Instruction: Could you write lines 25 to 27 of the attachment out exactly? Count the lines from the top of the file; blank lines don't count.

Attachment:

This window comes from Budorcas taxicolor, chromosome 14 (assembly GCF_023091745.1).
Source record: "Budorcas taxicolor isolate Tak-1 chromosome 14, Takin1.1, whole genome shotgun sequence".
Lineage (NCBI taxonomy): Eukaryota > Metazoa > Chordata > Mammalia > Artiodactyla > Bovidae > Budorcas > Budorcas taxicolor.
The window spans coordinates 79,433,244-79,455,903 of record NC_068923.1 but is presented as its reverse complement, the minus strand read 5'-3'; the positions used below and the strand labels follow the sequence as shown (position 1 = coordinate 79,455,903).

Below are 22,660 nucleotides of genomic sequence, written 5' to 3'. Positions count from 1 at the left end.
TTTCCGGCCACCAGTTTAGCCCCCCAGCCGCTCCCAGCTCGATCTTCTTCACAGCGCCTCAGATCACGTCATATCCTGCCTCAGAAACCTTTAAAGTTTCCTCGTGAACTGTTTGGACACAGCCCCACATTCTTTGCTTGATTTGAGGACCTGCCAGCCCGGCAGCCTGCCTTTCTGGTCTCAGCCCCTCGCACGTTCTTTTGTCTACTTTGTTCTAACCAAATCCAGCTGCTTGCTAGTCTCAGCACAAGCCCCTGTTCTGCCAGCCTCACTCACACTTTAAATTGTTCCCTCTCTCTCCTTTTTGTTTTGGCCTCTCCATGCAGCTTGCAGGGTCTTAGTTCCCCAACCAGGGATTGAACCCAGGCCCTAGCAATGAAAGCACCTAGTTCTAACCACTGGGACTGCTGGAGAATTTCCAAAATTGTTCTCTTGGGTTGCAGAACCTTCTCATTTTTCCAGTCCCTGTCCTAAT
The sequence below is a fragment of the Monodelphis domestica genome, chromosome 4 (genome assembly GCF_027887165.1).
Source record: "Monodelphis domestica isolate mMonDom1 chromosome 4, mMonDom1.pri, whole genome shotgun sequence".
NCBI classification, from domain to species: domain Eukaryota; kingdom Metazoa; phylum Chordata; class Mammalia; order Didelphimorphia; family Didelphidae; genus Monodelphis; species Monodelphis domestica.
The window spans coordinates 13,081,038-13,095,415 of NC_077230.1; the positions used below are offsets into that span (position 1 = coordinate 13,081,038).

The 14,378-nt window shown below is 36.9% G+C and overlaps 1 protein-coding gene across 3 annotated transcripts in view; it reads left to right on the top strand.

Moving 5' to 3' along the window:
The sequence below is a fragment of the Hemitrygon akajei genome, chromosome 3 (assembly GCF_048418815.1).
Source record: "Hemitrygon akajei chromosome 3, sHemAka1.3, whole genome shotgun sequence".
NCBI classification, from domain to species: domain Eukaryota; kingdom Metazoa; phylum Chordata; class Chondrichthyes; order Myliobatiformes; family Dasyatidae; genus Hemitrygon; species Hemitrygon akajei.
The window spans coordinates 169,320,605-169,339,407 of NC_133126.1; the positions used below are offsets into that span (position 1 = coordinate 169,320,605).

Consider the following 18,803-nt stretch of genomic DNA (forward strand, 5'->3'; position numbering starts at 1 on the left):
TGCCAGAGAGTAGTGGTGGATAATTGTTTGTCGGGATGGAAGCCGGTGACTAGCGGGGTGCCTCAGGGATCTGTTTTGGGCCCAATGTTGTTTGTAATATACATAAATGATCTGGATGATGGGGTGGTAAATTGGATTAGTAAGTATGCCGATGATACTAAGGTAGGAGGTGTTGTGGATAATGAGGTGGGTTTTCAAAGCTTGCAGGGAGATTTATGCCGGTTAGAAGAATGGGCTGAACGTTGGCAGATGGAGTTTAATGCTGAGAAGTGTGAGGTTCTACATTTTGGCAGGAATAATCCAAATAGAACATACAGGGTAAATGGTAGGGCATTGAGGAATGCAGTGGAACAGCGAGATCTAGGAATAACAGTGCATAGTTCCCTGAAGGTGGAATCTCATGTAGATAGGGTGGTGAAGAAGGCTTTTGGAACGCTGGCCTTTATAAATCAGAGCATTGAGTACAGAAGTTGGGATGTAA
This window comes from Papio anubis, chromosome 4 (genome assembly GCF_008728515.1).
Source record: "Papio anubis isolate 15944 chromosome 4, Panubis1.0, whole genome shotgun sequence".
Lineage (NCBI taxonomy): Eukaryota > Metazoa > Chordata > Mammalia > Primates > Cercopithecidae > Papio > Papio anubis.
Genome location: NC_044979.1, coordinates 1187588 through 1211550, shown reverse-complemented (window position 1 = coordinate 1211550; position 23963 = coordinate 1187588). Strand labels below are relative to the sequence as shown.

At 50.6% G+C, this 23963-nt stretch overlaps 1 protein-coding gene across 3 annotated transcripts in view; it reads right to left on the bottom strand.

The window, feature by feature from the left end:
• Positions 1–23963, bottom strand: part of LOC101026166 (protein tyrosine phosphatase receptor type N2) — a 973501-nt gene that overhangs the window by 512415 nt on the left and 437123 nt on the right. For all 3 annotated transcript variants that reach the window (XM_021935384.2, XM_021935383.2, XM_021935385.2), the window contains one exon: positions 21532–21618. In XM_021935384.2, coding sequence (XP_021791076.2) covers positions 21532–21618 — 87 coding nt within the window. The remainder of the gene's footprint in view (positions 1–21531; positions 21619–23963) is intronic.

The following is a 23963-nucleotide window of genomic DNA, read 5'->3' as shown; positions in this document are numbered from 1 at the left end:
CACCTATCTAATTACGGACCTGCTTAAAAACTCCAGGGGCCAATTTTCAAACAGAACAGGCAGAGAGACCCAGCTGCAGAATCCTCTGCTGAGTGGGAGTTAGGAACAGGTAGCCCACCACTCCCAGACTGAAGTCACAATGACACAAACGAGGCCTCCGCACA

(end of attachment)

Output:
• Positions 1–23963, bottom strand: part of LOC101026166 (protein tyrosine phosphatase receptor type N2) — a 973501-nt gene that overhangs the window by 512415 nt on the left and 437123 nt on the right. For all 3 annotated transcript variants that reach the window (XM_021935384.2, XM_021935383.2, XM_021935385.2), the window contains one exon: positions 21532–21618. In XM_021935384.2, coding sequence (XP_021791076.2) covers positions 21532–21618 — 87 coding nt within the window. The remainder of the gene's footprint in view (positions 1–21531; positions 21619–23963) is intronic.

The following is a 23963-nucleotide window of genomic DNA, read 5'->3' as shown; positions in this document are numbered from 1 at the left end:
CACCTATCTAATTACGGACCTGCTTAAAAACTCCAGGGGCCAATTTTCAAACAGAACAGGCAGAGAGACCCAGCTGCAGAATCCTCTGCTGAGTGGGAGTTAGGAACAGGTAGCCCACCACTCCCAGACTGAAGTCACAATGACACAAACGAGGCCTCCGCACA